# Robot arm programming, transformation of coordinate system

I have a project in which i need make a matlab based simulation of a robotic arm.

The first part sits in the origin, and can rotate around the Z axis in the world coordinate system. This joint is called joint1. The next joint, joint2 is displaced 0.8m in the Z direction of the coordinate system of part 1. It will rotate around the Y axis of the coordinate system of part2. Joint3 is displaced 0.6m in the Z direction of the csystem of part2. It will rotate around the y axis of the csystem of part3. The end of part3 is displaced 0.7m in the Z direction of csystem of part3.

Now, lets try to do some matrices of this. I'm quite sure i'm doing something wrong with these. The coordinates will be in homogenous form, so v = [v,1].

``````T_Wto1 = [cos(alpha(1)), -sin(alpha(1)), 0 , 0;
sin(alpha(1)), cos(alpha(1)),  0 , 0;
0,             0,              1 , 0.8;
0,             0,              0,  1];

T_1to2 = [cos(alpha(2)),  0, sin(alpha(2)), 0;
0,              1, 0,             0;
-sin(alpha(2)), 0, cos(alpha(2)), 0.6;
0,              0, 0,             1];

T_2to3 = [cos(alpha(3)),  0, sin(alpha(3)), 0;
0,              1, 0,             0;
-sin(alpha(3)), 0, cos(alpha(3)), 0.7;
0,              0, 0,             1];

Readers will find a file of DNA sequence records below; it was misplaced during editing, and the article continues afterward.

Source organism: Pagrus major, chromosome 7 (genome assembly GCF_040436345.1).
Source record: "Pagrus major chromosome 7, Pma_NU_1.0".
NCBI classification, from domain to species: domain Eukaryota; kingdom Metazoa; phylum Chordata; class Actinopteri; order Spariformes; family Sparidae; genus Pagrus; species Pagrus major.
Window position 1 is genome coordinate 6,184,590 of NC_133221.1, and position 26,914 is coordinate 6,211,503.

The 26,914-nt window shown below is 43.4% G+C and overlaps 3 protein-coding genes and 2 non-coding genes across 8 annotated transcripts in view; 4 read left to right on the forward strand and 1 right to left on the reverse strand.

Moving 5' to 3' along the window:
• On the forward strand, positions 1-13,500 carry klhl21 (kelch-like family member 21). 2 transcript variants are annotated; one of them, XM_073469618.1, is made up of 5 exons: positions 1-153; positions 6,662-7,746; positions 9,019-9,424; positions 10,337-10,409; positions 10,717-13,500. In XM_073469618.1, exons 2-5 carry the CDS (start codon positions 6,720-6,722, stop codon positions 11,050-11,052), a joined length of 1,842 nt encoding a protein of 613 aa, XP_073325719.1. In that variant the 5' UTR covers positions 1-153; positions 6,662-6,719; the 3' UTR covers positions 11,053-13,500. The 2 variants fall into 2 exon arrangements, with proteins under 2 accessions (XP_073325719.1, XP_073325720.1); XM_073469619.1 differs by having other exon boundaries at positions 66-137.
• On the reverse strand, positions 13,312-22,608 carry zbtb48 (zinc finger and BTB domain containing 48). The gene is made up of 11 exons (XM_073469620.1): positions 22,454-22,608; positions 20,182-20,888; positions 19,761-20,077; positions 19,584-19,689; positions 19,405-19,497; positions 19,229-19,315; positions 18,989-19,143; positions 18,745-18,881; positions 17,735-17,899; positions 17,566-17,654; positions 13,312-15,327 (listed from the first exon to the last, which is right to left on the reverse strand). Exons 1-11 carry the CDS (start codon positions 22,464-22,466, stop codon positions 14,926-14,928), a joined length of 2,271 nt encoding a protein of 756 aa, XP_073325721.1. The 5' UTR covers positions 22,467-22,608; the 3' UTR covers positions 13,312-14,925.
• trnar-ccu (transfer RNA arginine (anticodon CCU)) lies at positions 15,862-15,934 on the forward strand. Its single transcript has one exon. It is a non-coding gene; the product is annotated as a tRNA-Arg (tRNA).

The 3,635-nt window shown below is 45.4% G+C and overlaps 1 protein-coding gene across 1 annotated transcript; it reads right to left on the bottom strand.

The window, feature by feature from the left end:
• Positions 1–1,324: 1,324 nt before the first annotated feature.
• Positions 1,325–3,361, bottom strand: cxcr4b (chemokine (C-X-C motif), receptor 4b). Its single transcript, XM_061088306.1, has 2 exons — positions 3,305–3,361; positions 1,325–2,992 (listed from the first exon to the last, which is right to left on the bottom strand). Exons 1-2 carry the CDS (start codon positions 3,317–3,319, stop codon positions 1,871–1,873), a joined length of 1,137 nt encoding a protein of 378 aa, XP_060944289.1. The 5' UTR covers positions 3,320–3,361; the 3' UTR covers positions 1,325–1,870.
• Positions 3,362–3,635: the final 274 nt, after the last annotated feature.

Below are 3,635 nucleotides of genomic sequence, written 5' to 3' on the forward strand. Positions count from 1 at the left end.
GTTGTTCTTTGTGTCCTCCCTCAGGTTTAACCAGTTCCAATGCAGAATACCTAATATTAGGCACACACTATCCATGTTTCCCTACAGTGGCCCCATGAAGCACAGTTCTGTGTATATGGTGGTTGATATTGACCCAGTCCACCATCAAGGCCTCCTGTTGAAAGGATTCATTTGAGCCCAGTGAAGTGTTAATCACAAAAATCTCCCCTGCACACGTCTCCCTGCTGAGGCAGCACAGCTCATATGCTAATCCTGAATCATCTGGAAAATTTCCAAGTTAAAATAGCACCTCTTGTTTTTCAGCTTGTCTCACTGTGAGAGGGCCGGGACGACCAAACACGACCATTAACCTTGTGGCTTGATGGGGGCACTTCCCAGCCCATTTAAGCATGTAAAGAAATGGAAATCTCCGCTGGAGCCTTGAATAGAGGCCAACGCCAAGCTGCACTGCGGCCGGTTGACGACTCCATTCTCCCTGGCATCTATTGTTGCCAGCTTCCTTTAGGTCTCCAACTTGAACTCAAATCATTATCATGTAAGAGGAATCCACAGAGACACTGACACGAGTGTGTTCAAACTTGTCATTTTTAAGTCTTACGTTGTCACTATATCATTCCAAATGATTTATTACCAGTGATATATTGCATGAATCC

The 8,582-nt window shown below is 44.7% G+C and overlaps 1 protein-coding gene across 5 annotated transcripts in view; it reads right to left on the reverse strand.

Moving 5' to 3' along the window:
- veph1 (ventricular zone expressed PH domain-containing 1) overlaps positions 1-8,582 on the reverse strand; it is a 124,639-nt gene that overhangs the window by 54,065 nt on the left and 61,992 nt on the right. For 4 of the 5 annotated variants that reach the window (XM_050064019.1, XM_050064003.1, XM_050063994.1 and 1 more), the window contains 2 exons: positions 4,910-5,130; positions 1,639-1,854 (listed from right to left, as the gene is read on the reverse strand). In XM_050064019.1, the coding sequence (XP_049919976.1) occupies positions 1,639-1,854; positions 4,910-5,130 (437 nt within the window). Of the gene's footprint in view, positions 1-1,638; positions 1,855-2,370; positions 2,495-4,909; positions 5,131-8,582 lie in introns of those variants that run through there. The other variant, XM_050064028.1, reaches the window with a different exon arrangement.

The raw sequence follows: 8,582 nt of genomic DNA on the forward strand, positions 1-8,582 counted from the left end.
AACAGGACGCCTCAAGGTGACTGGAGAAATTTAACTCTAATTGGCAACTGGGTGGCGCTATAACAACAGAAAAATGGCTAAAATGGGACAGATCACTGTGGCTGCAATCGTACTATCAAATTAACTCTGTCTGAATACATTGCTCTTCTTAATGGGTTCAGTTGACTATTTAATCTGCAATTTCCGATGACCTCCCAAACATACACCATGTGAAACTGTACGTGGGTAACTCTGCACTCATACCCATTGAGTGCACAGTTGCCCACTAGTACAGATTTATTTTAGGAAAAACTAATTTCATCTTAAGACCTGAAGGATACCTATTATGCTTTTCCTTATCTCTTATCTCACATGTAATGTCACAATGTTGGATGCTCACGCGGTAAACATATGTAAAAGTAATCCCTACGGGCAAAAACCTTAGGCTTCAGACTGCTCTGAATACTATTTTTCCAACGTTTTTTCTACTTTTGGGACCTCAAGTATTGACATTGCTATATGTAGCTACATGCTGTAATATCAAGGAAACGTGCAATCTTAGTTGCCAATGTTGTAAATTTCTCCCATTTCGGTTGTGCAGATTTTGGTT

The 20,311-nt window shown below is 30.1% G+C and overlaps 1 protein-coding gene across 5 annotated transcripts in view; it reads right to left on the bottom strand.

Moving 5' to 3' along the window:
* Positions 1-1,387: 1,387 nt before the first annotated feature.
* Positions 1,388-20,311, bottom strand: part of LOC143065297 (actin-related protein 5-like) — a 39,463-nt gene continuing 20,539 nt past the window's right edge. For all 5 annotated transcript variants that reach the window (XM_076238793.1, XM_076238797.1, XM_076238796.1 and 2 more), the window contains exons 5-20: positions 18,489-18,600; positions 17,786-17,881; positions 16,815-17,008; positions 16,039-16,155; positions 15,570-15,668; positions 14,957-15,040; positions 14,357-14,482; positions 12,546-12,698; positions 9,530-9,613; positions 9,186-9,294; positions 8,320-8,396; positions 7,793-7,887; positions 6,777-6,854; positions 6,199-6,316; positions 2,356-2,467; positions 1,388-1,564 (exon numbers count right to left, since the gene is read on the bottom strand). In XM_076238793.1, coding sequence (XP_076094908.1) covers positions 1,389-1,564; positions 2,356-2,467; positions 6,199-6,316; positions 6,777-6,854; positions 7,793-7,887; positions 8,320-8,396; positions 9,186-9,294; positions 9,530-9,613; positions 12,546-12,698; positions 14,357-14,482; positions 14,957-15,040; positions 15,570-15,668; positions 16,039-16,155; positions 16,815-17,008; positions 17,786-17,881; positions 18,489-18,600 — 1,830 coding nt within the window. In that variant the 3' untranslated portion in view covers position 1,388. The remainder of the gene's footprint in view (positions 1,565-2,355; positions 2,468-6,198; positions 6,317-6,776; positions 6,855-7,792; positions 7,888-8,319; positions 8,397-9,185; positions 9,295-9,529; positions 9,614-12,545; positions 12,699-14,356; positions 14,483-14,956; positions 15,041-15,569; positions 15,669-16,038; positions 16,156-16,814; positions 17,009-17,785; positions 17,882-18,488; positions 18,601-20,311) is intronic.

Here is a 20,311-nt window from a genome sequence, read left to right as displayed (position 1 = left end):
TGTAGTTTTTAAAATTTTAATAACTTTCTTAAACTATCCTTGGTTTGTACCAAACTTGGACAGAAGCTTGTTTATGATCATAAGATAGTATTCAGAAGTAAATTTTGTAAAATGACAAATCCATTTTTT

``````

For alpha(1) = 0, alpha(2) = alpha(3) = pi/2

First of all. If i use p1 = T_Wto1*[0,0,0,1]', i get [0,0,0.8,1]', so far so good. Then, T_1to2*[0,0,0.8,1]' gives [0.8,0,0.6,1]' (it is now displaced 0.8 in the X direction, which is really 0.8 in the Z direction, because of the rotation). Now, say that i want to transform this back to world coordinates. It should say [0.6,0,0.8], but i'm unsure on how to do that. If you just take the inverse of the matrix T_Wto2 (a product of T_Wto1 and T_1to2), you just get the origin [0,0,0,1] back. What are you supposed to do to make it back into world coordinates again?

Also, are the transformation matrices correct?

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This sounds like more of a maths/geometry problem then a programming problem. Why don't you try with a simpler set-up first, and then extend to multiple components? –  Oliver Charlesworth Sep 15 '13 at 9:48
Apart from that you are wrong here, as you actually got stucked in the underlying math of your problem: Try to put everything in a single matrix and invert it then. I've never calculated a roboter arm, but similar problems, it should work. –  thewaywewalk Sep 15 '13 at 10:13
You know the inverse of the transformation matrix is equal to its transpose because it is orthogonal. so don't be afraid about calculating the inverse. –  NKN Jan 9 '14 at 17:13